The Origins of Christianity
by Revilo P. Oliver
Professor of the Classics, Retired; University of Illinois, Urbana
THE TRIPLE FUNCTION
WE LIVE IN A TIME in which there is much talk about "religious freedom." It is assumed that beliefs about the supernatural are a "private matter" which every individual has a right to determine for himself. Thus we have the dogma about the "separation of church and state" which was one of the basic principles of the American Constitution and survives today as one of the few bases of that Constitution that have not been officially repudiated or covertly abrogated.
This conception of religion is a recent one. It was a novelty when the Constitution was written, and it was then a compromise that many of our people accepted only reluctantly. It has consequences that very large segments of our population are unwilling to accept today. And it is now a source of infinite sophistry, hypocrisy, chicanery, and befuddlement.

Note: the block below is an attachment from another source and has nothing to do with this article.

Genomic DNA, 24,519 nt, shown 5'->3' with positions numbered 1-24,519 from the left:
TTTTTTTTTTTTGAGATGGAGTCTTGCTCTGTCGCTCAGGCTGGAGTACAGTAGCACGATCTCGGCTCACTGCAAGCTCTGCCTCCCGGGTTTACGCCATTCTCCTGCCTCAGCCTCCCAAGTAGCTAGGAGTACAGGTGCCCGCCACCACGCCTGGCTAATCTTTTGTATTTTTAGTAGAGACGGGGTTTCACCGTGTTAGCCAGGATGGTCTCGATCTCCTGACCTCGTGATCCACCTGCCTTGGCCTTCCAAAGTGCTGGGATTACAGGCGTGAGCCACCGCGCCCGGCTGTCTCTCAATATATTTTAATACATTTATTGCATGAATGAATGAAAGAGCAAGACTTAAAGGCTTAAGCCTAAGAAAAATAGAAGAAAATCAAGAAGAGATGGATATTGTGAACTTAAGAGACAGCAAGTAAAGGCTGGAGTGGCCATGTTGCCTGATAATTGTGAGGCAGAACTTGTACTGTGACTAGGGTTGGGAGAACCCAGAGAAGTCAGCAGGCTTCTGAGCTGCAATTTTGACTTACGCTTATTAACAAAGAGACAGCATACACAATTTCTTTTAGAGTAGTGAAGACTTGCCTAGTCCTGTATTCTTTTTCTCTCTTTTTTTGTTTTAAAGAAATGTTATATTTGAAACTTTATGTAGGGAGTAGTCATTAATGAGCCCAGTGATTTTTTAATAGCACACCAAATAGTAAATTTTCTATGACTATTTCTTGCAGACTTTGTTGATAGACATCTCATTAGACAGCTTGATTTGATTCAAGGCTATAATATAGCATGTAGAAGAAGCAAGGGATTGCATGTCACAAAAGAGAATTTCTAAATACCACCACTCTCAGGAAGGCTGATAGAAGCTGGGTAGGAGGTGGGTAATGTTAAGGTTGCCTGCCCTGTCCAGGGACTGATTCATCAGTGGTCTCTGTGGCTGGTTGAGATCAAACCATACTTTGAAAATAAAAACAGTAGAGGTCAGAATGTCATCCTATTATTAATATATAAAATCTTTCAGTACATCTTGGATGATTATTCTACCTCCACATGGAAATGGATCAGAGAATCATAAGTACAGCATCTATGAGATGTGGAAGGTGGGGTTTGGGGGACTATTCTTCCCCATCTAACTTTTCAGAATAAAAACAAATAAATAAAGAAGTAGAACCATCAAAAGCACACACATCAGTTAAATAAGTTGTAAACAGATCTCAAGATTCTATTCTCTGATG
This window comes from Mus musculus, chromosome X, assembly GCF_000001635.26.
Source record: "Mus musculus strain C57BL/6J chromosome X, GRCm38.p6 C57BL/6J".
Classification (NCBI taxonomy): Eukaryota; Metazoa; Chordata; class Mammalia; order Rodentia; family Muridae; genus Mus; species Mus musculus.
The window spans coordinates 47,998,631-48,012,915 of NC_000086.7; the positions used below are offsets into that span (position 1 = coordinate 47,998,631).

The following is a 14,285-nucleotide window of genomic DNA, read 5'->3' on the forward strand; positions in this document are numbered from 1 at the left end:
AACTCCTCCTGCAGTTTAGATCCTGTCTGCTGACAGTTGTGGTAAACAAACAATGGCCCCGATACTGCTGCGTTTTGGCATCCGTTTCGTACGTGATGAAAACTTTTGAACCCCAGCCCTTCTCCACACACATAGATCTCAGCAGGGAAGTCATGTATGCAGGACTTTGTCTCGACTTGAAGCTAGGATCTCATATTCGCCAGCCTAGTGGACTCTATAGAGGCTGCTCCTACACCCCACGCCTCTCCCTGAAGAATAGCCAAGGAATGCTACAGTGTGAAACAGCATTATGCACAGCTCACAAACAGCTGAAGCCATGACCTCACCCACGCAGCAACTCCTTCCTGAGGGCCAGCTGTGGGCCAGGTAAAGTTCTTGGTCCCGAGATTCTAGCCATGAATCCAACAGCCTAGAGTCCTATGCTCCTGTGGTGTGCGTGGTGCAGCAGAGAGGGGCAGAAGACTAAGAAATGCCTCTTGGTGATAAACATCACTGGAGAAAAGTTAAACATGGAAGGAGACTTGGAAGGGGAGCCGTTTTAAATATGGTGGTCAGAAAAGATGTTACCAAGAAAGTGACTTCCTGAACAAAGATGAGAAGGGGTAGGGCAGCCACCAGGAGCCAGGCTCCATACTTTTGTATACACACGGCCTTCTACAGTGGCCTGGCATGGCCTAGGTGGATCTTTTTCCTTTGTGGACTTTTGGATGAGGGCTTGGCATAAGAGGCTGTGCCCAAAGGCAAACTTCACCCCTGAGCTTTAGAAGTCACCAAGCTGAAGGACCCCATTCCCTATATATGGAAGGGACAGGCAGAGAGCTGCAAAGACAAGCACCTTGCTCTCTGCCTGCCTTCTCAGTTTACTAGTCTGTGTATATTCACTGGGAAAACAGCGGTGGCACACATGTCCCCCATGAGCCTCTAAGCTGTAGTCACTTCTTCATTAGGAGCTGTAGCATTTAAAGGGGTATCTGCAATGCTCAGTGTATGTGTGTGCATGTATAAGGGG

We must therefore remind ourselves that religion is historically a social phenomenon and a concern of the collectivity much more than of the individual. From the earliest history of our race to the present, religion has, in varying degrees, served three distinct purposes: as a political bond, as a sanction for social morality, and as a consolation for individuals. These three functions became so intertwined that at any given time in our history, including the present, they seem inextricably interwoven, but to distinguish them clearly, we may consider them separately.